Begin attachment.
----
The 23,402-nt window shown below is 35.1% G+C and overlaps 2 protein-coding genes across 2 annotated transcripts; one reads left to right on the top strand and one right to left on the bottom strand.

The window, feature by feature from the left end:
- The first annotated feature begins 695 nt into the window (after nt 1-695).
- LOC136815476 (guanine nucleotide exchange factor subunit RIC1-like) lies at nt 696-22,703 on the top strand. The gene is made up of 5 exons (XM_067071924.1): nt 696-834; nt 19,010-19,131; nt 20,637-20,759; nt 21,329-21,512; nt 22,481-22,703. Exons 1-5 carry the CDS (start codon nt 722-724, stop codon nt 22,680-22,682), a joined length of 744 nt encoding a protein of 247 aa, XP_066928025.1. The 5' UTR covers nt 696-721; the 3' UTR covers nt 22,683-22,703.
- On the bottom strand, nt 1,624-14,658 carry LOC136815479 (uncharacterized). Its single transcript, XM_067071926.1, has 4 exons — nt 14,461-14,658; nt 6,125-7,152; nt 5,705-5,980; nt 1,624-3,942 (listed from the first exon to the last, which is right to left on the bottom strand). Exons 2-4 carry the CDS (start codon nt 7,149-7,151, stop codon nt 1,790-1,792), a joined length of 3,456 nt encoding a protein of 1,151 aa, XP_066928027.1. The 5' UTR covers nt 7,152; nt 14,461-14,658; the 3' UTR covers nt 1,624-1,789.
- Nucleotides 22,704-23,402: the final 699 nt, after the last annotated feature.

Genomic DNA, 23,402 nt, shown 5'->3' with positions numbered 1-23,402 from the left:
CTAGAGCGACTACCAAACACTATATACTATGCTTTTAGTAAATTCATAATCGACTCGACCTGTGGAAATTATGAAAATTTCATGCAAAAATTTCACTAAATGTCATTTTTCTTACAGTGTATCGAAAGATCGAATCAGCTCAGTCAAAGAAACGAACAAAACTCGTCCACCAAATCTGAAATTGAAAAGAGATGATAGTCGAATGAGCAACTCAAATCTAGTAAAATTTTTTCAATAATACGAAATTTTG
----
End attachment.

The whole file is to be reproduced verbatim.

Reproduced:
The 23,402-nt window shown below is 35.1% G+C and overlaps 2 protein-coding genes across 2 annotated transcripts; one reads left to right on the top strand and one right to left on the bottom strand.

The window, feature by feature from the left end:
- The first annotated feature begins 695 nt into the window (after nt 1-695).
- LOC136815476 (guanine nucleotide exchange factor subunit RIC1-like) lies at nt 696-22,703 on the top strand. The gene is made up of 5 exons (XM_067071924.1): nt 696-834; nt 19,010-19,131; nt 20,637-20,759; nt 21,329-21,512; nt 22,481-22,703. Exons 1-5 carry the CDS (start codon nt 722-724, stop codon nt 22,680-22,682), a joined length of 744 nt encoding a protein of 247 aa, XP_066928025.1. The 5' UTR covers nt 696-721; the 3' UTR covers nt 22,683-22,703.
- On the bottom strand, nt 1,624-14,658 carry LOC136815479 (uncharacterized). Its single transcript, XM_067071926.1, has 4 exons — nt 14,461-14,658; nt 6,125-7,152; nt 5,705-5,980; nt 1,624-3,942 (listed from the first exon to the last, which is right to left on the bottom strand). Exons 2-4 carry the CDS (start codon nt 7,149-7,151, stop codon nt 1,790-1,792), a joined length of 3,456 nt encoding a protein of 1,151 aa, XP_066928027.1. The 5' UTR covers nt 7,152; nt 14,461-14,658; the 3' UTR covers nt 1,624-1,789.
- Nucleotides 22,704-23,402: the final 699 nt, after the last annotated feature.

Genomic DNA, 23,402 nt, shown 5'->3' with positions numbered 1-23,402 from the left:
CTAGAGCGACTACCAAACACTATATACTATGCTTTTAGTAAATTCATAATCGACTCGACCTGTGGAAATTATGAAAATTTCATGCAAAAATTTCACTAAATGTCATTTTTCTTACAGTGTATCGAAAGATCGAATCAGCTCAGTCAAAGAAACGAACAAAACTCGTCCACCAAATCTGAAATTGAAAAGAGATGATAGTCGAATGAGCAACTCAAATCTAGTAAAATTTTTTCAATAATACGAAATTTTG